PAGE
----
Understanding your cholesterol numbers and having your cholesterol tested better!

We have all bought into the idea that we need to lower our cholesterol to stay healthy and prevent heart disease.  But is it that simple?  What is cholesterol and is current testing telling us enough about our heart health?

Do the math:

Cholesterol, or total cholesterol, is calculated based on its components, HDL, LDL and Triglycerides.  Total cholesterol = HDL + LDL + (Triglycerides/5).  So the lower each of its components, the lower total cholesterol will be.

But HDL, or “good” cholesterol has been shown to protect against the buildup of plaque in artery walls and the pharmaceutical companies tried and failed to come out with a drug to raise HDL since they acknowledge its protective role.  So a lower HDL doesn’t help.

I have patients with very high HDL (0ver 100) and total cholesterol around 230.  I consider this very healthy.  My HDL is 73 at last check, mostly because I exercise regularly as it was in the 50s when I exercised less.

Your standard cholesterol report will show a ratio of HDL to total cholesterol.  The closer it is to 3, the lower your heart disease risk.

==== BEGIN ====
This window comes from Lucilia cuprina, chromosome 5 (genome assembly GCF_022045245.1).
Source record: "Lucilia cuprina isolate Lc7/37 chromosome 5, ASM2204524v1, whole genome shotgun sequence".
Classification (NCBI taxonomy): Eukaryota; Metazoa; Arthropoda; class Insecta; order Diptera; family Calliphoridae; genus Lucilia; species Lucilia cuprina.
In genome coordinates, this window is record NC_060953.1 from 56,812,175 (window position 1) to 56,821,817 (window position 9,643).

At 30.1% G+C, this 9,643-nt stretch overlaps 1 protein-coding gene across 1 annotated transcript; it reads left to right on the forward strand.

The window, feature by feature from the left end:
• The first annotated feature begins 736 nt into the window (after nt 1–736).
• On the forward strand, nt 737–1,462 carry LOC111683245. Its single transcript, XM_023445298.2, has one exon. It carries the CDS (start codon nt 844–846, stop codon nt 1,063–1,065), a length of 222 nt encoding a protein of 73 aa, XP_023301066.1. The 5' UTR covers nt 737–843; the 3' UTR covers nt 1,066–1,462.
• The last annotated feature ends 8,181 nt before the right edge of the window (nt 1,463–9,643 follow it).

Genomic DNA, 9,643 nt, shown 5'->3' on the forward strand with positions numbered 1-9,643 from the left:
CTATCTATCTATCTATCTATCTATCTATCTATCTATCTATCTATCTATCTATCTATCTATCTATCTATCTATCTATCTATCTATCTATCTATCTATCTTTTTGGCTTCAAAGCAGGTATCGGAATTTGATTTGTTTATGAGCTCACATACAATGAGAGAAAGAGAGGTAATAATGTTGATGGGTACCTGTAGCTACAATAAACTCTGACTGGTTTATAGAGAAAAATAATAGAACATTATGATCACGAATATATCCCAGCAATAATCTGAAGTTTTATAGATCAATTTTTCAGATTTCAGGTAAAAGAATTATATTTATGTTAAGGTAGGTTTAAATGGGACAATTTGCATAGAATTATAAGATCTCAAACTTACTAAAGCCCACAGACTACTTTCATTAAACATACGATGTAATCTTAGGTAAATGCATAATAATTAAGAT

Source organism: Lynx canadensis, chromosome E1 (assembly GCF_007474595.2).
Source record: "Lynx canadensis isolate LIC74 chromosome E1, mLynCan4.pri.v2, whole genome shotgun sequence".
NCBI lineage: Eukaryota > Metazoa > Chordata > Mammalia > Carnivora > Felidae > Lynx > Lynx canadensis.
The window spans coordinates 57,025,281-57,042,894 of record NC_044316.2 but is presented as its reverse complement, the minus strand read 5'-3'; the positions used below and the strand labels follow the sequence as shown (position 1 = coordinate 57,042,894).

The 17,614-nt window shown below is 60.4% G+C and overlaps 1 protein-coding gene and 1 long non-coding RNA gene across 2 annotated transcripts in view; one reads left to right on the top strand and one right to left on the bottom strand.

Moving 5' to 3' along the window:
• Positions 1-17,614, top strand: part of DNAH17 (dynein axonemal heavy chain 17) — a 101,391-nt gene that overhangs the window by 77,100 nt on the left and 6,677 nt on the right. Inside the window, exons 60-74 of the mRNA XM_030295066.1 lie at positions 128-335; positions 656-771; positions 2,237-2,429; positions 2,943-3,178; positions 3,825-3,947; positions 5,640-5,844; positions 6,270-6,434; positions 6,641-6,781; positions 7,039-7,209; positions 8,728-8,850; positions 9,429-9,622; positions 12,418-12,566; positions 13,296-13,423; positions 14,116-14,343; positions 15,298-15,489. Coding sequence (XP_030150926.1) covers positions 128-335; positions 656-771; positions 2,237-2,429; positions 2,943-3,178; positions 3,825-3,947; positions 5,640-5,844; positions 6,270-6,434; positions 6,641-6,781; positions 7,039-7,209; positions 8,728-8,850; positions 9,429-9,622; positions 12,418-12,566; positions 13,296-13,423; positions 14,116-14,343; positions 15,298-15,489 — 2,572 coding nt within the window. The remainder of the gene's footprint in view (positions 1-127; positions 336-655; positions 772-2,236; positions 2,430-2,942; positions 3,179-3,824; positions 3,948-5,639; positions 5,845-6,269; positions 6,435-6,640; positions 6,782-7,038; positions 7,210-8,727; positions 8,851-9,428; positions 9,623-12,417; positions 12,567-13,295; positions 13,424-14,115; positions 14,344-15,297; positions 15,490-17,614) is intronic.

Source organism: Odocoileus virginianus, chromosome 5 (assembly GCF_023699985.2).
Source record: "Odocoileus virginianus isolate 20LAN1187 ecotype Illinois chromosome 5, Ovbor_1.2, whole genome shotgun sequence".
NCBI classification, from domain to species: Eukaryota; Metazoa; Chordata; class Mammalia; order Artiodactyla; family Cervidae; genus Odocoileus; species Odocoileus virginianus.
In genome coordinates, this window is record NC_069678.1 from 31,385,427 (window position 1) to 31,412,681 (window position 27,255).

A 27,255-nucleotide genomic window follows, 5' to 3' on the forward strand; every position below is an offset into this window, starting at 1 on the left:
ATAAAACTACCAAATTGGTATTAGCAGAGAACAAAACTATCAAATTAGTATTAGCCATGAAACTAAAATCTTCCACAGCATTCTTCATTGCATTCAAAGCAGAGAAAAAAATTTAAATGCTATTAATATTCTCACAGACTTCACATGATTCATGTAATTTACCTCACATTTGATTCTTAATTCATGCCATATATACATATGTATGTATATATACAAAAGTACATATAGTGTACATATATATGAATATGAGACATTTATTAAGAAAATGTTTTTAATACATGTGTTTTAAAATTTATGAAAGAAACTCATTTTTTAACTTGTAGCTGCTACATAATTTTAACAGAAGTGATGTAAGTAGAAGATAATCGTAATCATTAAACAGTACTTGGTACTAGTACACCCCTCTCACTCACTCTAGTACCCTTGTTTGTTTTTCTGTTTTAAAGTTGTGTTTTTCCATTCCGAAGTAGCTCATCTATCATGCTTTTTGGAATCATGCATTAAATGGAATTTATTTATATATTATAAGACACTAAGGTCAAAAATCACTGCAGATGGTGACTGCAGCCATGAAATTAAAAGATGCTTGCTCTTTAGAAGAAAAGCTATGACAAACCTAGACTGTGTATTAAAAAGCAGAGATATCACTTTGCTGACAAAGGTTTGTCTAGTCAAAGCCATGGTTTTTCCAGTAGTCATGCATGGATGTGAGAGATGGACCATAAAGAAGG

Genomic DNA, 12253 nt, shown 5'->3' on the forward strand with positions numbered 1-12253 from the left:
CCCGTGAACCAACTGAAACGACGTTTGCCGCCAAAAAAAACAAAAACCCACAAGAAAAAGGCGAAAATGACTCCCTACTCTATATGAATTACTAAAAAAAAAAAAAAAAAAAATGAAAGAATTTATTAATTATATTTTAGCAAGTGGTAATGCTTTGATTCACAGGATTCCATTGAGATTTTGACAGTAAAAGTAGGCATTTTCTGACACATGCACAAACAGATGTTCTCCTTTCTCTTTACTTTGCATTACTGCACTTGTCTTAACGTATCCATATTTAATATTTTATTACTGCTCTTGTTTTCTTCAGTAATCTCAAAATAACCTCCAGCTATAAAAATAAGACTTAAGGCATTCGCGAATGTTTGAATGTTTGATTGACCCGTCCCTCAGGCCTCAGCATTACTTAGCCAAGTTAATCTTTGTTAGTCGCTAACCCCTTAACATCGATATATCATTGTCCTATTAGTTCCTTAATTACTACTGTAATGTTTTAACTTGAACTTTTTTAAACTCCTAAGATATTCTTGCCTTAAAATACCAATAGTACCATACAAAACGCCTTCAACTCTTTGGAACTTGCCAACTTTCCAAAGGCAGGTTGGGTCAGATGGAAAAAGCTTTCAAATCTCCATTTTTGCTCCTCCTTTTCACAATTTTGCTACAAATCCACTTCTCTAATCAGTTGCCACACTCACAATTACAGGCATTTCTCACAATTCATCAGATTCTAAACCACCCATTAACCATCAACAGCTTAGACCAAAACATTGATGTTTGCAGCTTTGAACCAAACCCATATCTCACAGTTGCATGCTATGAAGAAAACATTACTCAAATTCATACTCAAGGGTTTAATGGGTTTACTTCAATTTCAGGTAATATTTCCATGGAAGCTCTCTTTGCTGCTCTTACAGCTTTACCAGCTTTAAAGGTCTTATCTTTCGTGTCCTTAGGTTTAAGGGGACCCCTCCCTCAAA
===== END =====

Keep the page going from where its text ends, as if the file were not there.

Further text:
A new test, the Boston Heart Diagnostics Cardiac Risk Assessment is light years ahead of traditional cholesterol tests in evaluating heart disease risk.  The test can be ordered through the office and is covered by all major insurances.  The company also has a program to make the test affordable to all patients, a refreshing change from the norm.

The test looks at the standard cholesterol numbers and a bunch of other measurements that make a lot of sense.  Among these is a genetic test to see if you will get muscle pain from statin drugs (Lipitor, etc).  Also included are tests to see if your cholesterol balance tilts more toward what your body makes (the majority in most people) or if you are absorbing too much.  Knowing this allows the doctor (me!) to customize your treatment.  For example, if your cholesterol is high because you’re absorbing too much, lowering the bad fats and raising fiber in your diet can make a big difference.  If you’re making too much, we can then look at other risk factors for hardening of the arteries and making plaque along with your general health (diabetes, blood pressure, family history) before deciding if you need a medication (natural or prescribed).

Check out bostonheartdiagnostics.com for more info and let the office know if you’re interested in the test.  I am now ordering it as part of the regular bloodwork for my patients instead of the standard cholesterol tests.  I consider this test superior even to the VAP that many of you are familiar with.